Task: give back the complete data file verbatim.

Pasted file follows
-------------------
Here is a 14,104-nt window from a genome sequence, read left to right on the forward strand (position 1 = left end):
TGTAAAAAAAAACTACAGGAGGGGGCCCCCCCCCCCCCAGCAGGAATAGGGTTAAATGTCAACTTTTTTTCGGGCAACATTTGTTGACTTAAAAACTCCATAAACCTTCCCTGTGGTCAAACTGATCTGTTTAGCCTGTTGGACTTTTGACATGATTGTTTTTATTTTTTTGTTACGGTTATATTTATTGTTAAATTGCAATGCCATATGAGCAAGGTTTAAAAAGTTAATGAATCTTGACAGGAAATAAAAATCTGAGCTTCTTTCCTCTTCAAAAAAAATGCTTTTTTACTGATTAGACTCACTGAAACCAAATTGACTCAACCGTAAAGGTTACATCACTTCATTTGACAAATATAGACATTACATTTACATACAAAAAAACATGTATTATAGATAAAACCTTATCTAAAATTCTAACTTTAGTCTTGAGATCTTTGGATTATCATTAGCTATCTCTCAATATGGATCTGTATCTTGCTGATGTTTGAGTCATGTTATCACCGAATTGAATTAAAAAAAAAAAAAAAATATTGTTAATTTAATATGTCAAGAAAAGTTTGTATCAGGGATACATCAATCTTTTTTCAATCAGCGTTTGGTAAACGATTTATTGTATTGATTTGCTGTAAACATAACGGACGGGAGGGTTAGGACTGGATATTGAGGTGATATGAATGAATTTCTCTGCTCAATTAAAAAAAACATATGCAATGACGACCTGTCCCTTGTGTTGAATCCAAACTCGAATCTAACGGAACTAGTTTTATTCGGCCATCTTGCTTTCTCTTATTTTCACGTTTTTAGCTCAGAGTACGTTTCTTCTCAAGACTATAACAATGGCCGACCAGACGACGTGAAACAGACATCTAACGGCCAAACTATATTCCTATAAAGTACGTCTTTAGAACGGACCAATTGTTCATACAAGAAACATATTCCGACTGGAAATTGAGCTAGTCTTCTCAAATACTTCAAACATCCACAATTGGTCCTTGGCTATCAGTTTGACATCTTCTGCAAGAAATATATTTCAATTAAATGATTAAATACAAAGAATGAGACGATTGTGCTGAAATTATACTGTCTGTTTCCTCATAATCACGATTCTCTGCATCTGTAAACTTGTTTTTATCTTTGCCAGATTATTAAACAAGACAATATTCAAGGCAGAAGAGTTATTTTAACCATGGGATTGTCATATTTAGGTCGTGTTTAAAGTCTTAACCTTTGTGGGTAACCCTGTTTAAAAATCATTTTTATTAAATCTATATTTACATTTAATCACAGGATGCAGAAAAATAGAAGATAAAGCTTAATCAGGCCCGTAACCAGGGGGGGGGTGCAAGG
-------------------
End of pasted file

Here is a 14,104-nt window from a genome sequence, read left to right on the forward strand (position 1 = left end):
TGTAAAAAAAAACTACAGGAGGGGGCCCCCCCCCCCCCAGCAGGAATAGGGTTAAATGTCAACTTTTTTTCGGGCAACATTTGTTGACTTAAAAACTCCATAAACCTTCCCTGTGGTCAAACTGATCTGTTTAGCCTGTTGGACTTTTGACATGATTGTTTTTATTTTTTTGTTACGGTTATATTTATTGTTAAATTGCAATGCCATATGAGCAAGGTTTAAAAAGTTAATGAATCTTGACAGGAAATAAAAATCTGAGCTTCTTTCCTCTTCAAAAAAAATGCTTTTTTACTGATTAGACTCACTGAAACCAAATTGACTCAACCGTAAAGGTTACATCACTTCATTTGACAAATATAGACATTACATTTACATACAAAAAAACATGTATTATAGATAAAACCTTATCTAAAATTCTAACTTTAGTCTTGAGATCTTTGGATTATCATTAGCTATCTCTCAATATGGATCTGTATCTTGCTGATGTTTGAGTCATGTTATCACCGAATTGAATTAAAAAAAAAAAAAAAATATTGTTAATTTAATATGTCAAGAAAAGTTTGTATCAGGGATACATCAATCTTTTTTCAATCAGCGTTTGGTAAACGATTTATTGTATTGATTTGCTGTAAACATAACGGACGGGAGGGTTAGGACTGGATATTGAGGTGATATGAATGAATTTCTCTGCTCAATTAAAAAAAACATATGCAATGACGACCTGTCCCTTGTGTTGAATCCAAACTCGAATCTAACGGAACTAGTTTTATTCGGCCATCTTGCTTTCTCTTATTTTCACGTTTTTAGCTCAGAGTACGTTTCTTCTCAAGACTATAACAATGGCCGACCAGACGACGTGAAACAGACATCTAACGGCCAAACTATATTCCTATAAAGTACGTCTTTAGAACGGACCAATTGTTCATACAAGAAACATATTCCGACTGGAAATTGAGCTAGTCTTCTCAAATACTTCAAACATCCACAATTGGTCCTTGGCTATCAGTTTGACATCTTCTGCAAGAAATATATTTCAATTAAATGATTAAATACAAAGAATGAGACGATTGTGCTGAAATTATACTGTCTGTTTCCTCATAATCACGATTCTCTGCATCTGTAAACTTGTTTTTATCTTTGCCAGATTATTAAACAAGACAATATTCAAGGCAGAAGAGTTATTTTAACCATGGGATTGTCATATTTAGGTCGTGTTTAAAGTCTTAACCTTTGTGGGTAACCCTGTTTAAAAATCATTTTTATTAAATCTATATTTACATTTAATCACAGGATGCAGAAAAATAGAAGATAAAGCTTAATCAGGCCCGTAACCAGGGGGGGGGTGCAAGG